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Questions raised after man who pleaded guilty to 8 counts of felony child porn was not given prison time

HOUSTON – Officials with the Houston Police Officers Union have not been shy in voicing their anger over what they see as lax sentences for serious criminal offenses in Harris County. In one particular case, they are questioning why a man who pleaded guilty to possessing child pornography, was not sentenced to prison time, even though prosecutors asked for that punishment.

“I think it’s completely disgusting,” said Joe Gamaldi, president of the Houston Police Officers Union. “This is completely ridiculous. It’s not up for debate. He’s in possession of these horrible images.”

The case

Mark Baldridge, 51, was charged with eight counts of possession of child pornography. Courts documents reveal that Baldridge was accused of possessing hundreds of sexually explicit images and videos of children. Baldrige pleaded guilty to having the images that depicted children, between the ages of 1 and 8 years old, engaging in sex acts.

But even though he pleaded guilty, Judge Randy Roll did not sentence Baldrige to any prison time. Instead, he got 180 days in jail and seven years probation on deferred adjudication. He also had to register as a sex offender for life. Part of these restrictions preclude Baldridge from living or going within 1,000 feet of places “where children commonly gather.”

Gamaldi takes issue with the lack of prison time.

“What is going on in Harris County? When did this turn into Gotham City?” said Gamaldi.

Judge Roll declined to discuss the case with KPRC 2. Officials with the Harris County District’s Attorney’s Office also chose not to comment on the judge’s decision regarding Baldrige’s sentence.

A pre-sentencing hearing transcript was obtained by KPRC 2.

Prosecutors asked the judge to “sentence the defendant to ten years (in prison) in order to protect future victims, to protect the community, send a message to the community that in Harris County, we don’t tolerate those that possess child porn,” according to the transcript.

Since Baldridge was charged with eight counts of a third-degree felony, he could have faced up to 80 years in prison.

His defense attorney argued Baldrige had been attending treatment every week for more than a year after he was arrested. He said Baldrige was low-risk for re-offending and complied with all the rules of his bond and had a strong support network.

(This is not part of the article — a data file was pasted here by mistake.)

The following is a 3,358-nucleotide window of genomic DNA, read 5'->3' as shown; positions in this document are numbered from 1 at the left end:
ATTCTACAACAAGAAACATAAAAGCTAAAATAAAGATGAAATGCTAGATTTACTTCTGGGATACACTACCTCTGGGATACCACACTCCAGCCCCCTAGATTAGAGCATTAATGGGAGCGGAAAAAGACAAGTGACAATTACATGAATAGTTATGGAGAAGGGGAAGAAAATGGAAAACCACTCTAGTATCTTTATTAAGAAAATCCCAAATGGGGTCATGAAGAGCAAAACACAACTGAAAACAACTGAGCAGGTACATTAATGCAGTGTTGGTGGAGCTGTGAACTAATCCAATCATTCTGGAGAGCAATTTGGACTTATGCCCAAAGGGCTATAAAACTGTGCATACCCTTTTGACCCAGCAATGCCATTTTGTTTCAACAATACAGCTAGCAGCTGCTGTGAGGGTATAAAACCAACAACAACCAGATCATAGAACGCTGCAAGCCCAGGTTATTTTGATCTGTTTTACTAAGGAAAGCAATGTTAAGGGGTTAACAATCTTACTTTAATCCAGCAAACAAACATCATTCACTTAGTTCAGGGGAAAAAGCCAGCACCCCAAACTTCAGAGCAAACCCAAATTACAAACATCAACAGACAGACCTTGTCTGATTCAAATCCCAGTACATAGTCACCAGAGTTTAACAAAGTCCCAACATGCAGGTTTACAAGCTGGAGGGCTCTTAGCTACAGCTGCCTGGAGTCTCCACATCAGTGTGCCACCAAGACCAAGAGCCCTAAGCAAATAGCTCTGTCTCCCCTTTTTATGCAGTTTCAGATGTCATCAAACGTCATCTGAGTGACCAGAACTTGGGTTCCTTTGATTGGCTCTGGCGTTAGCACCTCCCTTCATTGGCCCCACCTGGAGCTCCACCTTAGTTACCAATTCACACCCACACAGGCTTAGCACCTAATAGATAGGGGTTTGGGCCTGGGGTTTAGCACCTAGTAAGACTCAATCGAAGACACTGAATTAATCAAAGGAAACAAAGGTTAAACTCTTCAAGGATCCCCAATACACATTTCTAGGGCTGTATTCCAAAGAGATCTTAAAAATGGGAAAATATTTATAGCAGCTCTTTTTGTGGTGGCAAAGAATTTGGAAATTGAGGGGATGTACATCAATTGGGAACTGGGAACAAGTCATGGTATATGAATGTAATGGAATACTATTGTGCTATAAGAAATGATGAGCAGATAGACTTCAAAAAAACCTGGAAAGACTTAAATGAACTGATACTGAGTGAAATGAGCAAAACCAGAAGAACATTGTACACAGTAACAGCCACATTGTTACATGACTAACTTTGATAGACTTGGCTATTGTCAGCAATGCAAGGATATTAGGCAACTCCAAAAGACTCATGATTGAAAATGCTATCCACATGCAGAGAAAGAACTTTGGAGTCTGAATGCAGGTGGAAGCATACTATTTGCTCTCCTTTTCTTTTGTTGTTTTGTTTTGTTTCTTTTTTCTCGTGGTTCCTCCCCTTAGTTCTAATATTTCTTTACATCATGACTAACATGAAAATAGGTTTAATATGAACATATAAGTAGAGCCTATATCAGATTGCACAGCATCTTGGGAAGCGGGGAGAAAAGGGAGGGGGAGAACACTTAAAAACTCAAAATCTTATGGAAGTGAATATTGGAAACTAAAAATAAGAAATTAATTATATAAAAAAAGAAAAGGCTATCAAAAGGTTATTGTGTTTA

Multiple times in the hearing, Judge Roll referred to the images as “very disturbing" and “I couldn’t go through all of them.” According to the transcript, the judge also said, “It was disturbing. I’m telling you that. Who has that type of ideation? I don’t know.”

When Judge Roll sentenced Baldridge to probation on deferred adjudication he seemed to express conflicting thoughts about it, according to the transcript.

Judge Roll said at several points said, “I don’t like doing this,” and “I’m not happy with this result,” but then added, “I don’t see him to be a continuing threat at this time,” and “I don’t think he is a future risk at this point.”

Roll noted Baldridge’s year in therapy, but also warned he would have zero tolerance for any infractions of his probation.

The former head of the Harris County DA’s Child Exploitation and Cybercrimes division, Eric Devlin said prison is not always a given in these cases.

“It’s not unheard of,” Devlin said in reference to deferred adjudication. “There were cases where I understood why the judge gave it. There were also cases where I absolutely objected to it.”

Devlin said that while he always pushed for prison as a prosecutor, in the end judges have discretion. KPRC 2 legal analyst Brian Wice echoed that sentiment

“The images described with the conduct charged are horrific,” Wice said. “Judge Roll obviously is the home plate umpire, who gets to call balls and strikes as he sees them.”

Still, union officials said they will continue to watch and highlight decisions coming from the bench in Harris County.

“We are tracking every criminal case in Harris County and their dispositions. The citizens of Harris County elected these judges, but how are they going to know what’s happening in these courts if no one shines a light. Harris County deserves better and our criminal justice system should be doing more to protect victims. Criminals should fear being prosecuted here, not confident that they will receive unlimited bonds and lax punishment,” wrote Christian Dorton, HPOU Board of Director’s Position 6.